Bandwidth Isn’t Free, Distribution Isn’t Free, So Why Should Content Be Free?

As the cost of delivering video continues to get cheaper every year and video syndication to devices and platforms continues to grow, it seems more and more people are under the impression that access to premium video content should be free. Frankly, I don't see where this idea of "free" comes from. Video content costs money to produce, to distribute and to consume. Yet even with those costs, many seem hell-bent on the idea that business models can somehow survive based on the consumption of free video content supported solely by an ad model. But in reality, that simply can't happen.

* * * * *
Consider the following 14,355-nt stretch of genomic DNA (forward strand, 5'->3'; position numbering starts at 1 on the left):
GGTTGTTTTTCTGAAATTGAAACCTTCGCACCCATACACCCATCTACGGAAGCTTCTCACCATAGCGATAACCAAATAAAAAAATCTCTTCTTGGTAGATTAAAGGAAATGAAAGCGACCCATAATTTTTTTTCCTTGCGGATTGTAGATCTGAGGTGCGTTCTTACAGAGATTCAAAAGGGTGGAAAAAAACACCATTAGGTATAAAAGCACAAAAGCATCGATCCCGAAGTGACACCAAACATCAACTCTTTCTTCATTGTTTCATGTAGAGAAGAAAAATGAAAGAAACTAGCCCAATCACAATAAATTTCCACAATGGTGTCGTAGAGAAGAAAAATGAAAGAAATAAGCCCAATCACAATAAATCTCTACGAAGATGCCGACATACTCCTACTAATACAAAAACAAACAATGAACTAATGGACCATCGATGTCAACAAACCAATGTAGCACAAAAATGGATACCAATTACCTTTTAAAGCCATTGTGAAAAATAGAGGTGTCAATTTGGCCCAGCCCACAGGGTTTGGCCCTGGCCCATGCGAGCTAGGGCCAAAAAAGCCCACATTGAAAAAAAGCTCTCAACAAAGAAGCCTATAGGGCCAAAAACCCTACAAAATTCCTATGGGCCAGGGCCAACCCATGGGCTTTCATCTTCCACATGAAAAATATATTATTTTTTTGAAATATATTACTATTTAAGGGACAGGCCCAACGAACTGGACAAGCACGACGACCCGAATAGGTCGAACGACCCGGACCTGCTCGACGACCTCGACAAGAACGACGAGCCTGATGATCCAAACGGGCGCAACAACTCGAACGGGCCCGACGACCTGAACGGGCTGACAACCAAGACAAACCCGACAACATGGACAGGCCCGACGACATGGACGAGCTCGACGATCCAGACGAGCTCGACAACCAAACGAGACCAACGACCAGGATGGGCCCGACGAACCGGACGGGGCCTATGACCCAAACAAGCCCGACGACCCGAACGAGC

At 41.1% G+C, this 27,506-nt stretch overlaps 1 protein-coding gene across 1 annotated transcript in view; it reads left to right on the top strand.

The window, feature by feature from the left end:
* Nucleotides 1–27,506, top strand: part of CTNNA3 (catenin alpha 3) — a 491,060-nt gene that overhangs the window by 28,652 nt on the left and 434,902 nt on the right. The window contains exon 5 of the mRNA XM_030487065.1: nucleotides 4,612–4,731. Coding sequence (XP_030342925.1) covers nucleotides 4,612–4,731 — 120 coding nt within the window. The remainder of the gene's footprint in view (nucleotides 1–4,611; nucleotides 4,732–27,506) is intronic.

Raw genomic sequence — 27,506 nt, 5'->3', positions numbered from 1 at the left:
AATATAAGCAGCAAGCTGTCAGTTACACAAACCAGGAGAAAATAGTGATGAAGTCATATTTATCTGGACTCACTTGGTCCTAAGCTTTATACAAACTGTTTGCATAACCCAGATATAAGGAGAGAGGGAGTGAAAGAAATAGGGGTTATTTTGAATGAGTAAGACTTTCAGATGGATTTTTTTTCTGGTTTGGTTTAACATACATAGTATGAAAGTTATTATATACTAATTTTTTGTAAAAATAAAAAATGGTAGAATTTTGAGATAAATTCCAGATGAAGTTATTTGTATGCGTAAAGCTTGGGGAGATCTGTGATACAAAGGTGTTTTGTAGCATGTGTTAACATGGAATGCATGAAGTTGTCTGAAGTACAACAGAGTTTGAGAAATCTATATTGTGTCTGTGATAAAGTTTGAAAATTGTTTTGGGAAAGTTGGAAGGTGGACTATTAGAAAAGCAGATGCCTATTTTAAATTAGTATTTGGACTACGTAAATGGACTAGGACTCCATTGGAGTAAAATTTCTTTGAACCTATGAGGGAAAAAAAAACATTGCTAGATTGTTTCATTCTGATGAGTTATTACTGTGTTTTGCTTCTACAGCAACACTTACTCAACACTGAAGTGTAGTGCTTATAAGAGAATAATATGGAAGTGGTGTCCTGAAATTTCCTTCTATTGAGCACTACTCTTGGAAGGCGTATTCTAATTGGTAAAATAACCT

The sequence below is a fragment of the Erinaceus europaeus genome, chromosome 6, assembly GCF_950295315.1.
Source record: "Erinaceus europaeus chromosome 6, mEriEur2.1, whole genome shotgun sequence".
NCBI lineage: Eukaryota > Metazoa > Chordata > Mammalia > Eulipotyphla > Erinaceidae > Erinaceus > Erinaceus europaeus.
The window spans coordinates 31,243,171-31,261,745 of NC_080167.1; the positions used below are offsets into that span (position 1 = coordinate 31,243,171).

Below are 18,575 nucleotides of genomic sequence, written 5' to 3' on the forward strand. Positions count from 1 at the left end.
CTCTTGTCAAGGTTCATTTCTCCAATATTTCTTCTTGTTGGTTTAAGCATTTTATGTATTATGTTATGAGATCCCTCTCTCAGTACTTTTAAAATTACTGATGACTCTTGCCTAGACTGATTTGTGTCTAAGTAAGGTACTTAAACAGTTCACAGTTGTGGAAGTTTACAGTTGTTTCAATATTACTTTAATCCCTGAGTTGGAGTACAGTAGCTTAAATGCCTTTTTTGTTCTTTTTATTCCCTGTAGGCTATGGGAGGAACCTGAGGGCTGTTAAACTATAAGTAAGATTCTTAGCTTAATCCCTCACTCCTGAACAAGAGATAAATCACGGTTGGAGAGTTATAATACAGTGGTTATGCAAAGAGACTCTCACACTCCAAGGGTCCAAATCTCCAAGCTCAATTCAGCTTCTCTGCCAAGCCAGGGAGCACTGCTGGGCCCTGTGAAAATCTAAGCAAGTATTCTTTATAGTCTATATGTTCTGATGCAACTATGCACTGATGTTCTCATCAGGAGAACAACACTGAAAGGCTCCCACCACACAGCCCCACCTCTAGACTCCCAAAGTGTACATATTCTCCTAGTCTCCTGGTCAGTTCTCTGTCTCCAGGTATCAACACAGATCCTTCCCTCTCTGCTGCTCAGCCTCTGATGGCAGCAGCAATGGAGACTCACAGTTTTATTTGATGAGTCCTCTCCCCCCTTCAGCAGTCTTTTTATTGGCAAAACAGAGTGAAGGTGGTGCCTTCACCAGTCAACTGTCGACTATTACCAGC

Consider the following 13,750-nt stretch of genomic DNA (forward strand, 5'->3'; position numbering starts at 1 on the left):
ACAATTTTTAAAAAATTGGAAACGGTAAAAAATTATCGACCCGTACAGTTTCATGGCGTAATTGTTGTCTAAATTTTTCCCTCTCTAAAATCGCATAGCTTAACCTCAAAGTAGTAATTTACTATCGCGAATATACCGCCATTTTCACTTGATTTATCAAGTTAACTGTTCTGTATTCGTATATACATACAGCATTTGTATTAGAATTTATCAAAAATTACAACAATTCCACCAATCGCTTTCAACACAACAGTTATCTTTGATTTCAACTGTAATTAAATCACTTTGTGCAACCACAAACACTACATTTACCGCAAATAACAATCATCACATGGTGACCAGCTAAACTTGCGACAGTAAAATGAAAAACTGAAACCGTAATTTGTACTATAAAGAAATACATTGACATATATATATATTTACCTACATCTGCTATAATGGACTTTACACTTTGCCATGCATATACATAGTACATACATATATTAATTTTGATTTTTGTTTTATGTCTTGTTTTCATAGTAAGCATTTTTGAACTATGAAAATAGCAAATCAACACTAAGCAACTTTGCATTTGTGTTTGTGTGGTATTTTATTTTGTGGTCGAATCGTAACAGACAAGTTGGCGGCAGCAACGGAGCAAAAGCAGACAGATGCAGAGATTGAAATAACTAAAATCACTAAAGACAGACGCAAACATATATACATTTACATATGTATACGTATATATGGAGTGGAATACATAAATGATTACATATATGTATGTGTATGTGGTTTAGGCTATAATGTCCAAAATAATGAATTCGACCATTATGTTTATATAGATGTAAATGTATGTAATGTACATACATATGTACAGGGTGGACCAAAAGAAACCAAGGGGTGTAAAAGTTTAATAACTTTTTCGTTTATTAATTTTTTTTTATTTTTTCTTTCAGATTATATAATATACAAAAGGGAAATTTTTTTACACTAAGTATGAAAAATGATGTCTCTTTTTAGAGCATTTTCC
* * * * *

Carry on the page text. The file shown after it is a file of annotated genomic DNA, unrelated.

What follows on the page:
If people are not willing to pay a content owner for their content, then it's not worth anything. That's the bottom line. Non premium content and some niche focused video might be able to survive on an ad only model, but even that would be rare. YouTube is a great example of this. While there's been a lot of talk over the past 24 hours surrounding the details being released from their lawsuit with Viacom, we've always known that since the beginning, YouTube built a large portion of their business from displaying premium content from third parties, without permission. But years later, even with all the insane amount of eyeballs YouTube has, the business is not profitable based solely on an ad model. Not to mention, YouTube is only monetizing about 20% of all their video views. It's no wonder that they along with Hulu are trying to move to a model where consumers pay for access to premium content.